Welcome to another installment of Swamponomics: Liberty Nation’s dive into the week’s morass of top news stories and the stream of economic fallacies that have been accepted as conventional wisdom by swamp creatures for years.
Christine Lagarde to the Rescue?
European Central Bank (ECB) President Mario Draghi’s term is set to expire in October, and it cannot be renewed. A successor to continue the aggressive monetary stimulus policies of Draghi needs to be named. Brussels may have found their man, er, woman in the head of the International Monetary Fund (IMF).
Recently, the European Union leaders convened a meeting in Brussels to make a bulk of appointments. One of these included the next ECB president, and after 20 hours of deliberations, officials selected Christine Lagarde. Since some procedural maneuvers need to take place, the official nomination will not happen for several more weeks. For now, Lagarde confirmed that she is temporarily relinquishing her responsibilities as IMF managing director throughout the nomination period.
Can Europeans expect anything different? Hardly. For the last decade, Draghi has adopted a zero-interest-rate-policy (ZIRP), introduced a few rounds of quantitative easing, and achieved very little economic growth. With the eurozone chugging along at an anemic pace, Draghi confirmed that he is ready to bring interest rates into negative territory and expand the bond-buying program. With his tenure coming to an end, Lagarde is widely expected to continue where he left off – and then some.
Lagarde is no different than any of her central banking colleagues. She is a Keynesian interventionist, a staunch defender of subzero rates, and is frightened of deflation. Her prescription for growth is injecting more credit into the economy, which will hardly achieve anything significant.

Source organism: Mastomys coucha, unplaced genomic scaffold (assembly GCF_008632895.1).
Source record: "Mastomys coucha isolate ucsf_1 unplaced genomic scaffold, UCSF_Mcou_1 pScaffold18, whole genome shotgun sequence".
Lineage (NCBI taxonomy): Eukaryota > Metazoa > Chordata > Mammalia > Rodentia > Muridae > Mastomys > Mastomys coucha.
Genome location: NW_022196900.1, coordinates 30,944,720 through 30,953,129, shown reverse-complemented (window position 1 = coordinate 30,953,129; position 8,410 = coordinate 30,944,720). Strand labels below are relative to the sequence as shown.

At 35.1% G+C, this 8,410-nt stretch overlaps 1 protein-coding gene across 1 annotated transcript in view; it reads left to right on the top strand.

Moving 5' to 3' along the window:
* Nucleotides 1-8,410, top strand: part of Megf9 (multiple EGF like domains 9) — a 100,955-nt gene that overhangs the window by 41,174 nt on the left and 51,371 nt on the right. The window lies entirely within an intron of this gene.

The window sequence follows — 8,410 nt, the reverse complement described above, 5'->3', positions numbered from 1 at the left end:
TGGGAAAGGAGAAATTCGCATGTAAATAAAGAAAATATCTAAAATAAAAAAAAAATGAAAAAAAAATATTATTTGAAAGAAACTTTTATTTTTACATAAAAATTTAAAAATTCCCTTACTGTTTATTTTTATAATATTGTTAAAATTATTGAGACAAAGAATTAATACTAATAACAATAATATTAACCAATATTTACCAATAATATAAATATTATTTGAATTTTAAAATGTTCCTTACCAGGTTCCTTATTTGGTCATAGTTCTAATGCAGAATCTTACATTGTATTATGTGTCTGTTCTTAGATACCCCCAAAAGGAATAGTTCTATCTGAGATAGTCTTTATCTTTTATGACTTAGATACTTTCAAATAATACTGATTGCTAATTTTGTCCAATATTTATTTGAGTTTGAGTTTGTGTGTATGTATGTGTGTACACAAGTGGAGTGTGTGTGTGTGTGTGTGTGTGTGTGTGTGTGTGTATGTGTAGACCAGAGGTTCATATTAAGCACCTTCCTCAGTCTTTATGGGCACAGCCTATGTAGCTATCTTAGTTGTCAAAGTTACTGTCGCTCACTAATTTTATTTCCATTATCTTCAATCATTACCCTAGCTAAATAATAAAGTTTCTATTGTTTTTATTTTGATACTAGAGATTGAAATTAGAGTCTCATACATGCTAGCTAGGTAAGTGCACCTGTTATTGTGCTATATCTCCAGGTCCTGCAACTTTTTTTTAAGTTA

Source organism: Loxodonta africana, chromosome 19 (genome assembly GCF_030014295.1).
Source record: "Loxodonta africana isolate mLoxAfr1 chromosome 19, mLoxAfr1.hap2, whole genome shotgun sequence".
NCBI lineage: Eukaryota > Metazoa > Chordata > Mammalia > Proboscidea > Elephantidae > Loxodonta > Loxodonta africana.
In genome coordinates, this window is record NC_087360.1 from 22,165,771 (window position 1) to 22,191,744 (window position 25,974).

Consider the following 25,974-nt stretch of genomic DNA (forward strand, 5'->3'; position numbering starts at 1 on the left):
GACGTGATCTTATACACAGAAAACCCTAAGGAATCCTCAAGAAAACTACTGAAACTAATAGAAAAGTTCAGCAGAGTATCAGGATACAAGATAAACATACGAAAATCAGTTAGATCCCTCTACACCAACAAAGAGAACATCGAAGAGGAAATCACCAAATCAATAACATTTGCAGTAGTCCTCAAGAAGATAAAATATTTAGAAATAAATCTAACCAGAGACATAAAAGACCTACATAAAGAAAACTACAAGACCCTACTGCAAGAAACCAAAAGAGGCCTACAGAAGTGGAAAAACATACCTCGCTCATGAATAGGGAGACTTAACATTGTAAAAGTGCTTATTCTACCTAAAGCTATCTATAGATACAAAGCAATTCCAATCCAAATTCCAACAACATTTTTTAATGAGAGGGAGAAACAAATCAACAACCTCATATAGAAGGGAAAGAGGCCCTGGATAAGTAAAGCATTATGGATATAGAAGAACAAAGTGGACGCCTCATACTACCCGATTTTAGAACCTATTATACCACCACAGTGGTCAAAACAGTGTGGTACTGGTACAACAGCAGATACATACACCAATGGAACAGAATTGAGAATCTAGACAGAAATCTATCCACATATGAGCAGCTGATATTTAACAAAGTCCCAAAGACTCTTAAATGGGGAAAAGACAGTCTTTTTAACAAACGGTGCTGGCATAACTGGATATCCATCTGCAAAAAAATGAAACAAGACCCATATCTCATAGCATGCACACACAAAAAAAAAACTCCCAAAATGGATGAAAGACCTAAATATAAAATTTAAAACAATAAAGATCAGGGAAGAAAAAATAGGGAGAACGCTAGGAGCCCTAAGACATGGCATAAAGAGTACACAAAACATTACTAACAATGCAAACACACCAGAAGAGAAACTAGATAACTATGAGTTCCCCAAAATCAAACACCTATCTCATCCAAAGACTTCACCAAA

As the Money Maven wrote: “It’s rare to find someone who is consistently wrong on everything. Christine Lagarde…comes close.”
By the way, the E.U. tapped Ursul von der Leyen as the European Commission President, Charles Michel as the European Council President, and Josep Borrell as E.U. Foreign Policy Chief.
Paul Krugman Wrong – Again
When making the above statement about Lagarde, it seems the Money Maven forgot about Paul Krugman. Does he ever get anything right?
The Keynesian it-girl is on a rampage against the GOP and Republican voters again. Writing in a New York Times blog post, titled “The Moochers of Middle America,” Krugman carried the bag for the Democrats and their asinine proposals, slammed Republicans for calling every government program socialist, and parroted some economic fallacies.
One of these is a common tactic used on the left whenever the hive opposes a tax cut. Soon after President Donald Trump and the Republicans introduced across-the-board tax reductions, opponents suddenly clutched their pearls and asked, “What about the debt?” As Krugman writes in his latest magnum opus to emerge from the sewer of The Times building, “That tax cut, after all, appears likely to add around $2 trillion to federal debt — with around a third of that going to foreigners.”